UPDATE: Contra Costa Supervisors Put Temporary Moratorium On Criminal Court Fees

September 18, 2019 10:05 am · 20 comments

The Contra Costa County Board of Supervisors placed an indefinite moratorium on county imposed fees and fines affecting defendants going through the criminal justice system in a legislative move Tuesday that advocates claim is likely to improve community safety by reducing recidivism.

The county authorizes the fees, but then it’s up to the bench to impose them, and to grant waivers for those who do not have the ability to pay. Public defenders say those waivers are not granted fairly and evenly from one courtroom to another, which Supervisor Karen Mitchoff argued was a matter for the bench. But advocates say the board still has sway over whether they get imposed in the first place.

The fees generate about $1.8 million per year, according to county staff, but that’s only a fraction of the total imposed. People going through the system are typically low income, and the fees imposed on them often go

Those financial debts to the county follow defendants around for years, limiting access to jobs and housing for ex-convicts and contributing to their odds of being incarcerated again.

Supervisors Candace Andersen and Mitchoff, who cast both dissenting votes when Board Chair John Gioia called the question, were vocal in their apprehensions about the proposal.

Mitchoff argued that this was a matter for the courts to wrestle with, and defendants can apply for a fee waiver. She also had concerns that taxpayers would have to make up for any revenue gap created by the moratorium, a prospect about which her constituents were enthusiastically opposed.

Andersen questioned the assertion that fines and fees imposed in Contra Costa County criminal courts affected low-income people and minorities. Specifically, she wanted county-specific ethnic and economic data about the affected defendants. She also had questions about how many affected individuals had applied for fee waivers from the court, and how many of those waivers had been granted.

Both dissenting supervisors blasted a lack of supporting data in the staff report prepared on the matter, and Mitchoff called it “woefully inadequate” in that regard — which is available online at
https://bit.ly/2kCEcPv — but subject matter experts stated during public comment that the data requested may not exist.

“I understand your wish for more data, but there is no magic database in the county that … can spit out the data you’re looking for,” said Rebecca Brown from Reentry Solutions Group, which advocates on issues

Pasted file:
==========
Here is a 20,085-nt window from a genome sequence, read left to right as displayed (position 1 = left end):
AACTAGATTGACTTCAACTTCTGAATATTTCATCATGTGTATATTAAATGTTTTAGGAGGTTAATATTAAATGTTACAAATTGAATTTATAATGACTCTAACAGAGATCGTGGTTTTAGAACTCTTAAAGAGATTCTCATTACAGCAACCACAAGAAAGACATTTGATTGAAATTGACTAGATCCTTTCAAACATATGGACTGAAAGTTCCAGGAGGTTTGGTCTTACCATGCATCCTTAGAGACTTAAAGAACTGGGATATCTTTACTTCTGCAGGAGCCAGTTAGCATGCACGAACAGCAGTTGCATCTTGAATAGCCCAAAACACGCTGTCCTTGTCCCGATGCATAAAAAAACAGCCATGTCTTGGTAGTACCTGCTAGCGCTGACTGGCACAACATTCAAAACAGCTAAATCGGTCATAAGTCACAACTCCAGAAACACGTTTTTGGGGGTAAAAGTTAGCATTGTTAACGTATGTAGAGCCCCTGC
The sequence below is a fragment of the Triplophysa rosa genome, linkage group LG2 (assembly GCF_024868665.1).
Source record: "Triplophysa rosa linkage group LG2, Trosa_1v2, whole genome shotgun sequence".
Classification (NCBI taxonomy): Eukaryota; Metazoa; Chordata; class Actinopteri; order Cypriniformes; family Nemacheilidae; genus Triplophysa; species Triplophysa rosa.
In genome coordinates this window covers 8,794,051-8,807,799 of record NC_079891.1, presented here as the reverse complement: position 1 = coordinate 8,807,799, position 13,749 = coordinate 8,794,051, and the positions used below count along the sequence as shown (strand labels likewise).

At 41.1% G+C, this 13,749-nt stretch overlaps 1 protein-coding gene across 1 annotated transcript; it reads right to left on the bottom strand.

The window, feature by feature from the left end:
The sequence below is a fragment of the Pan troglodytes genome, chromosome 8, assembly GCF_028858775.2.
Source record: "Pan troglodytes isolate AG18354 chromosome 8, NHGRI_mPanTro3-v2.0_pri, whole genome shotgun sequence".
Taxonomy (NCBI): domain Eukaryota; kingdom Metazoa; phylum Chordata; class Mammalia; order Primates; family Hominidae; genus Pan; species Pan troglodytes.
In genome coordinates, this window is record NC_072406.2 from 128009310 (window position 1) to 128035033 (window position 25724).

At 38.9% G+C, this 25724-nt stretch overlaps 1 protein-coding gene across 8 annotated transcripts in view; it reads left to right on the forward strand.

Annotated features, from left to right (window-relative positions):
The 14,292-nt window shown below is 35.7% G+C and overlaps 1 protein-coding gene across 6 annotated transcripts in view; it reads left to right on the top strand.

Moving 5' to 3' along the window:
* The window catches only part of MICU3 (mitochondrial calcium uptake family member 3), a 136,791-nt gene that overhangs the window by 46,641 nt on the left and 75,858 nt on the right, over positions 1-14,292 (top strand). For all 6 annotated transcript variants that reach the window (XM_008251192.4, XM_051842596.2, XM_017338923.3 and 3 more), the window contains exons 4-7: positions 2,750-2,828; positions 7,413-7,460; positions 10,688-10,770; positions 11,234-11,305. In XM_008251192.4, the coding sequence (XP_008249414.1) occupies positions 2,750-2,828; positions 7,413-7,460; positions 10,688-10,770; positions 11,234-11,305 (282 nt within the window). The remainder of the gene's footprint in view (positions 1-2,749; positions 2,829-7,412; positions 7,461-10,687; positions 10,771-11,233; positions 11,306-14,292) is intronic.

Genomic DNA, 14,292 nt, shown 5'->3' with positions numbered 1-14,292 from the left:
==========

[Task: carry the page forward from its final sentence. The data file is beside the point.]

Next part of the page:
affecting the formerly incarcerated.

That information is not adequately tracked, according to Brown, though it could be in the future. Meanwhile, an inability to pay those fees often prevents people from getting off of probation or clearing their

“It’s bad public policy,” Brown said. “The fact that bad public policy generates revenue is not sufficient.”

With regards to revenue generation, data available from other jurisdictions suggests that the vast majority of the fines and fees imposed are never collected from defendants.

“We found they were a really terrible source of revenue,” said Christa Brown, manager for the Treasurer and Tax Collector for the City and County of San Francisco. “We found the collection rate for the largest fee, the probation fee, was 9 percent… and that 90 percent of the fees went unpaid.”

After a lengthy and occasionally contentious debate, Supervisor Federal Glover made a motion to move forward with the moratorium, and Gioia seconded the motion — which passed with support from Supervisor Diane Burgis.

County staff has been directed to research the matter further, and to look into options for halting collections activity on old debts conducted by Linebarger Goggan Blair and Sampson, the court’s collection agency.

Clay Campbell September 18, 2019 at 10:17 AM

I’m delighted to see the Board of Supes are making criminality more affordable in our county. I seems like something the irresponsible liberals in SF would do.

Anonymous September 18, 2019 at 10:48 AM

Good for Mitchoff . The other three who passed this stupid thing are a bunch of loons. Did Federal pay his fees when he was convicted of DUI ?

SaltyPirate September 18, 2019 at 11:02 AM

RIDICULOUS. Discounts for criminals. Let the tax payer pay for it. Better yet, the VICTIM!

Too far left…

Salty OUT!!

Commonsensenor September 18, 2019 at 11:55 AM

Well this is going to be an easy 2020 win.

RANDOM TASK September 18, 2019 at 12:54 PM

its very simple

for those the oppressor’s are deemed worthy of not paying for their crime fees

its very simple …..since the board and councils are all dem and vote dem and bleed dem agenda …

form a task management system ….dems are good at that …

with the labor unions and have them work it off in public works clean up and or consturction skills advancement
so that when fees are due and said fee respondent non denominational and or gender affiliated carbon based fee payer can not pay ..they can work and learn a skill to oh I don’t know maybe better themselves rather than rip off the system by claiming non sufficient funds